But wait: the basis of the story is that Florida has no "overarching, already prioritized water policy" for land purchases. Who says?

For decades, priorities for water policy and land purchases have been right at the tip of environmentalists' tongues and clearly stated in state policies through Forever Florida --gutted by the GOP legislature during Scott's first term -- and missions of FDEP and the state water management districts.

At the top of the environmentalists' list has always been: Buy Big Sugar Lands For Restoration Into Everglades Wetlands. So why is Putnam deleting history?

The issue is -- and has always been -- that large property owners who control Florida elections have zero interest in fixing their land prices so long as they perceive an endless run of increasing values.

There are some well-publicized cases of state land purchases by willing sellers who recognized the importance of protecting Florida's natural heritage. Then there are cases of lands being purchased at fantastically inflated values (cf. Jeb Bush, Palm Beach Aggregates, L-8 Reservoir). These are not, however, the extraordinarily wealthy farmers -- supported by billion dollar subsidies -- who control state elections.

Those farmers -- Big Sugar billionaires -- take elected officials like Putnam on all-expense paid trips by private jet to the King Ranch in Texas where they discuss strategy, how to expertly game the system through delay, litigation and more delay. Putnam, by the way, slammed a door in the face of a Tampa Bay Times reporter who broke the US Sugar / King Ranch story last year, but that is so yesterday's news.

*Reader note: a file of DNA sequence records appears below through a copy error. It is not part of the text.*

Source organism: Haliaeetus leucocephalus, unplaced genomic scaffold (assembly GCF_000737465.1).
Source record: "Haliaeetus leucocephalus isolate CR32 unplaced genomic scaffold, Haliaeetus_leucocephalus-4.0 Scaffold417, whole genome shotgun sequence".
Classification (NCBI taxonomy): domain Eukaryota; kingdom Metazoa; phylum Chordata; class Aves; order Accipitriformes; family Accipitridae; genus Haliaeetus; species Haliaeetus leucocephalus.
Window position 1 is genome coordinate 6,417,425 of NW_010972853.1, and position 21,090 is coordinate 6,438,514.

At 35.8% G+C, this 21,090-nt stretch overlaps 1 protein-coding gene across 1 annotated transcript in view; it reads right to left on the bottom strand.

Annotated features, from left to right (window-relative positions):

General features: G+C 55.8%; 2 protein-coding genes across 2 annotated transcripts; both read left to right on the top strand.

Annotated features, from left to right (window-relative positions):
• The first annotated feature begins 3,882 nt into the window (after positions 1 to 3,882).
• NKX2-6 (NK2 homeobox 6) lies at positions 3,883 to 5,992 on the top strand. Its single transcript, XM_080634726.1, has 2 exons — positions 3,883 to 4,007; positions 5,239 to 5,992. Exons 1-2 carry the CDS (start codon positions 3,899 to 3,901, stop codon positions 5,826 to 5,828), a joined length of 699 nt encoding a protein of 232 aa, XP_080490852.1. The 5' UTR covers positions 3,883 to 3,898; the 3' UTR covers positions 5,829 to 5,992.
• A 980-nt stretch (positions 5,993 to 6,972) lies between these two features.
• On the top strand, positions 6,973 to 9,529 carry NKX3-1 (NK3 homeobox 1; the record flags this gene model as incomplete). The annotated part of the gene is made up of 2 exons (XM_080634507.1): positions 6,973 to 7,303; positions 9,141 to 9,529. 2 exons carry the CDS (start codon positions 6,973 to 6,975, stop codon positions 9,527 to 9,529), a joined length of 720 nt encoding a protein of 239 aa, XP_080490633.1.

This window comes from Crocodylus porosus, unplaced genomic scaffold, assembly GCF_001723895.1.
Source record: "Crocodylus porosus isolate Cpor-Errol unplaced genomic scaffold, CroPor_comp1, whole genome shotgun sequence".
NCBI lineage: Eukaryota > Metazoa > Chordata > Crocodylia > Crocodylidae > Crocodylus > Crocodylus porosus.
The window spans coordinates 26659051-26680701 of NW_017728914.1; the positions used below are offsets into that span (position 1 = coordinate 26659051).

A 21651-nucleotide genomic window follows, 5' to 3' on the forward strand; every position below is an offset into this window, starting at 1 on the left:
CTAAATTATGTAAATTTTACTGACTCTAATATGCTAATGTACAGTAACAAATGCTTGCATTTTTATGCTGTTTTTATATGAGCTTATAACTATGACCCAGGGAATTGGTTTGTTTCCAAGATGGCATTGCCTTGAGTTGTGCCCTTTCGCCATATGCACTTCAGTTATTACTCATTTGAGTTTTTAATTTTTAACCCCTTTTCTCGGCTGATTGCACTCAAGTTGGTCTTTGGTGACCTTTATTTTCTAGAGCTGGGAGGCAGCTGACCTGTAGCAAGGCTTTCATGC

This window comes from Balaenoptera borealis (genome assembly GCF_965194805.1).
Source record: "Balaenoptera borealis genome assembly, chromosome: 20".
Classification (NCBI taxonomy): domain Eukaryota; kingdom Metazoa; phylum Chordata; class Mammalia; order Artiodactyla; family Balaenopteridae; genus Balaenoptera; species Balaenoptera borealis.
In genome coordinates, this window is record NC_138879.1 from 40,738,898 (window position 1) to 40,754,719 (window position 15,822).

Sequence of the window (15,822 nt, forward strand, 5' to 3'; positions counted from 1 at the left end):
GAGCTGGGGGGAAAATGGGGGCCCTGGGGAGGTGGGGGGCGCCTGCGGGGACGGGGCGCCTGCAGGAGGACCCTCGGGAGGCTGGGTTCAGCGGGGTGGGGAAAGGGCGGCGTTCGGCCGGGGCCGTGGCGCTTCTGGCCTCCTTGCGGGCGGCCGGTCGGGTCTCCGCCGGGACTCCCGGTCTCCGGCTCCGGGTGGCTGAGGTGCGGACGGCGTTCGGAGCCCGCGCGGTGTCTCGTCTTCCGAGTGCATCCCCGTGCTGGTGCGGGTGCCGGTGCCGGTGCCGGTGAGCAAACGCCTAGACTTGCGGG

The second paragraph of the Fox News affiliate's story: "Putnam recommended a long-term plan that focuses on the state's three areas of current emphasis: springs restoration, the northern Everglades and the Central Florida Water Initiative." What, no land purchases in the Everglades Agricultural Area?

What about state purchases of significant acreage now in Florida sugarcane, beginning with the tendered US Sugar properties, the absence of which is bottling up Everglades restoration as completely as a waste water pipe stopped with feminine hygiene products? Nada. Not a word.

Sunshine State News added, "Nobody on the committee, chaired by Matt Caldwell, R-Lehigh Acres, had a question or comment for the commissioner during or after his presentation. Putnam later said he wasn't surprised -- "this is a lot to dump on somebody at one meeting." Wait!